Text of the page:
How to remove an updated file from a PR on GitHub

This is my third post about GitHub techniques that aren’t necessarily obvious to those of us who think in non-Git terminology. This post derives from the fact that I searched the internet for “remove file from PR” and was led astray by helpful people telling me how to use Git to delete a file.

Say you changed the content of a file by mistake, and to your surprise the file has become part of your set of changes tracked by Git, and has thus become part of your pull request (PR). Now you want to remove the file from the PR. You don’t want to delete the file itself, you just want to revert the inclusion of the file in the PR. (Because, if you delete the file, then that deletion becomes part of your change set, which is not what you want at all.)

The basic principle is: Undo the changes that you made to the file, to make the file disappear from the PR.

Assumptions:

  • The instructions below assume that you have not yet merged the PR into the GitHub repository. If you have merged the PR, then you should revert the PR and create a new PR with just the updates you need.
  • The instructions below assume that the unwanted updates are in a file that already exists in the GitHub repository. If the unwanted updates are in an entirely new file that you created, then you can delete the file from your file system, then run git rm <file path> followed by git commit to remove the file from the PR.

Note: Save your updates if you need them. If you still need the updates that you made to the file,  perhaps to include in another PR, copy and save the updates somewhere outside your Git working area. You’ll lose the updates when you follow the steps described below.

Removing the updates manually

You can remove the updates manually, by copy-pasting the original contents of the file into your version of the file.

  1. Find the original version of the file, either on your fork if you forked from the main repository, or on the repository from which you cloned your local repository.
  2. Copy the entire content of the file and paste it into your copy of the file.
  3. Commit the new changes if necessary:
    • If you had not yet committed your unwanted changes, then you don’t need to do any more.
    • If you’d already committed your unwanted changes, create another commit now. The new commit wipes out your previous changes.
    • If you’d already pushed the changes up to a remote repository, push the new commit now too.

Using git to remove the updates

Case 1: You haven’t yet committed the unwanted updates to your local repository.

Run the following command if you want to undo the updates in your working directory and you haven’t yet committed the unwanted updates:

git restore <file-name-including-path>

Case 2: You’ve committed the unwanted updates to your local repository but you haven’t yet pushed the unwanted updates to your remote repository.

By default, you have a remote repository named origin, which is the repository from which you cloned your local copy of the files.

If you haven’t pushed the unwanted updates to the remote origin repository, you can retrieve the file contents from the origin repository.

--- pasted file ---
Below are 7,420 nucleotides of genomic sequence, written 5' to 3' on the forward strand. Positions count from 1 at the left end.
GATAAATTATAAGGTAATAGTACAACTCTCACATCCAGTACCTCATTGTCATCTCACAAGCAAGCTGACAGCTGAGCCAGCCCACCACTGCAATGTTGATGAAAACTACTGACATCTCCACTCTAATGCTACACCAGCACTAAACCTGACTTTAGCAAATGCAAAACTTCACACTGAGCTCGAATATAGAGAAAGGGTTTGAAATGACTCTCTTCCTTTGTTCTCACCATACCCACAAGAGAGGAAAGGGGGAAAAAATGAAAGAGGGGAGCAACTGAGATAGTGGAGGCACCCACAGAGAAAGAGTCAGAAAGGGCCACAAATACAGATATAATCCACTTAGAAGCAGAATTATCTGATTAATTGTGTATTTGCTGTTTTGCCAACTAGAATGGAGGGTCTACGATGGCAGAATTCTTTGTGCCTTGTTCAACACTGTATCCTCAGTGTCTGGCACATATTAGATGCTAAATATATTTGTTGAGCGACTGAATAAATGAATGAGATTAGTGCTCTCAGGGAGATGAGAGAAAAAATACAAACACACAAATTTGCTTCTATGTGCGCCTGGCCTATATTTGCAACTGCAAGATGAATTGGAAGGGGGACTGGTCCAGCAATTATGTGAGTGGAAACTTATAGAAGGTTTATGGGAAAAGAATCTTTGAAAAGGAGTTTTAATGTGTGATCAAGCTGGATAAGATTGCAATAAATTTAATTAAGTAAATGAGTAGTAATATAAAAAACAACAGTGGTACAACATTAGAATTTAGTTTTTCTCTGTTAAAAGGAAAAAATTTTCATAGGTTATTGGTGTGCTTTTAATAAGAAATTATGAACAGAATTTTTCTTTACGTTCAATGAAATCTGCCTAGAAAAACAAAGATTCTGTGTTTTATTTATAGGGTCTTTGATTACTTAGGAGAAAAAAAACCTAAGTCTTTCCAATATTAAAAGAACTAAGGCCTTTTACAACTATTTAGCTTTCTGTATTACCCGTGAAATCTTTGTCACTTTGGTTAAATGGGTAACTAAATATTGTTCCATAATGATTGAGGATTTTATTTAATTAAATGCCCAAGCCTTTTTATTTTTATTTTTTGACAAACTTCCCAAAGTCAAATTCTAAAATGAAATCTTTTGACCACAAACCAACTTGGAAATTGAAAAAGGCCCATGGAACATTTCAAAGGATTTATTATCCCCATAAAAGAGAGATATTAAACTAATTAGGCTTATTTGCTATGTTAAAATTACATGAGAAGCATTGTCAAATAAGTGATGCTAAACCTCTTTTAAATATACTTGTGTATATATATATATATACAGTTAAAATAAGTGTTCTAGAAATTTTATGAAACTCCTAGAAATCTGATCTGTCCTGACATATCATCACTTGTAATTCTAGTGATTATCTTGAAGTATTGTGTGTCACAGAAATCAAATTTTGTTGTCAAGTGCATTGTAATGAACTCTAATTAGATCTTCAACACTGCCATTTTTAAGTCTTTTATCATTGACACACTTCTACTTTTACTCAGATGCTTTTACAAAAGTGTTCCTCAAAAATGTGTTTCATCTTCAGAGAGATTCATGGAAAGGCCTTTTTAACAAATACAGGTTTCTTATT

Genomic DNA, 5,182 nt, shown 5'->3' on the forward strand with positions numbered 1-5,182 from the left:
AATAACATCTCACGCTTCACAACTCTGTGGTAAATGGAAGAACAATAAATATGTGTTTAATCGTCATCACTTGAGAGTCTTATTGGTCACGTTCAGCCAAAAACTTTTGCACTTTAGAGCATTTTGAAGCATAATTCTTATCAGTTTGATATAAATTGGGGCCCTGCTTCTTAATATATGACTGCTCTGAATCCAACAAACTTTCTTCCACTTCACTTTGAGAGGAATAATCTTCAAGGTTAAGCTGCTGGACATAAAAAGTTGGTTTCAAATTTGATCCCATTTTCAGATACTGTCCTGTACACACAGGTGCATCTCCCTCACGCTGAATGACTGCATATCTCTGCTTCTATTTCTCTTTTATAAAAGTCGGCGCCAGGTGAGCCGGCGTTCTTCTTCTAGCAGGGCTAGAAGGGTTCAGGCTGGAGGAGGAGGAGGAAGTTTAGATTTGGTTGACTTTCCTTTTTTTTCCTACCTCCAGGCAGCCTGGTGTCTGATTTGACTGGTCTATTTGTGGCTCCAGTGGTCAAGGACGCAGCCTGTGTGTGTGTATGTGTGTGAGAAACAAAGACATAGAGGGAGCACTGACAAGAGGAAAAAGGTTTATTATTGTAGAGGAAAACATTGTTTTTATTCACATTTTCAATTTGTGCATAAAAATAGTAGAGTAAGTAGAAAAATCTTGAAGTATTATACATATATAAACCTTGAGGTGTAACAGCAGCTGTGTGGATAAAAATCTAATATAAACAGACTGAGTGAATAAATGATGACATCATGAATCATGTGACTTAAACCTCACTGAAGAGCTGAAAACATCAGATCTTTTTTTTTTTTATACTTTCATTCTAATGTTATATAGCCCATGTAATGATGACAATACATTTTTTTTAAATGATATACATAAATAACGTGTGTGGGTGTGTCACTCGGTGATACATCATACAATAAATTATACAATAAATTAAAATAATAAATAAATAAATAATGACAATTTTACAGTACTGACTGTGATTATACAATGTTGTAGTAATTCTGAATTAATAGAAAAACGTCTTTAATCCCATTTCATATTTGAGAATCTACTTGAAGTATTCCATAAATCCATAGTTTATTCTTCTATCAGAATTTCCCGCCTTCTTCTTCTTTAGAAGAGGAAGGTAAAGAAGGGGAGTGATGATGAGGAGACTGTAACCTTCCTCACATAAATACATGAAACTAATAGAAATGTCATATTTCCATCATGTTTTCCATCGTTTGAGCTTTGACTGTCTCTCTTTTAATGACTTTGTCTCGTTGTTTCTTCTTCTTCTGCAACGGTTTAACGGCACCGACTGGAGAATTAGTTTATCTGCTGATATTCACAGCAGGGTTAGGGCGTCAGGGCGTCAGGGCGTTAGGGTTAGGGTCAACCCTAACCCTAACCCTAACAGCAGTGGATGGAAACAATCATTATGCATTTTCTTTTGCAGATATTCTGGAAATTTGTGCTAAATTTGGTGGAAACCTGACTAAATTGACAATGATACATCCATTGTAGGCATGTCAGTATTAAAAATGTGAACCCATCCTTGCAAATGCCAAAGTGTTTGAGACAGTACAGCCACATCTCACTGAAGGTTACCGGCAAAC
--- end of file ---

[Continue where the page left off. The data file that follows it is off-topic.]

The following sequence of commands assumes that the master branch in the remote repository named origin contains the unchanged version of the file. This is the case if you have not pushed your unwanted changes up to origin master.

git fetch origin master
git checkout origin/master -- <file-name-including-path>
git commit -m "Reverted content of file."

Example of the checkout command:

git checkout origin/master -- docs/my-file.md

Case 3: You’ve already pushed the unwanted updates to your remote origin repository.

In this case, you may be able to retrieve the file contents from your upstream repository.

If you’re working on a fork of a repository, the convention is to give the name upstream to the repository from which you forked. You can run the following command to see which remote repositories Git knows about:

git remote -v

Name the upstream repository now if you haven’t already named it. In the following example, replace <project> with the GitHub project name and <repository> with the repository name within the project:

git remote add upstream https://github.com/<project>/<repository>.git

Run the following commands to retrieve the file content from the upstream file:

git checkout upstream/master -- <file-name-including-path>
git commit -m "Reverted content of file."

That’s all, folks

I’ve tried out all these commands myself, and they do what I expect them to do. Let me know if they do what you wanted to achieve too!

Here are my other two posts about Git and GitHub:

About Sarah Maddox

Technical writer, author and blogger in Sydney

Posted on 21 March 2020, in GitHub and tagged , . Bookmark the permalink. 2 Comments.

  1. Garry Madrone

    Hi Sarah,

    Thank you very much for these tips on how to work in GitHub. It is easy to go down the wrong path and getting back to the right place seems overly difficult. You’ve touched on several issues I’ve come up against and saved me a lot of time and frustration. I really appreciate it.

    • Hallo Garry
      Thanks so much for your comment. I’m glad these tips are helpful. You’re right that it’s easy to go down the wrong path. It takes a long time to come to some sort of understanding of the Git philosophy, especially for those of us who use Git intermittently.
      Cheers
      Sarah

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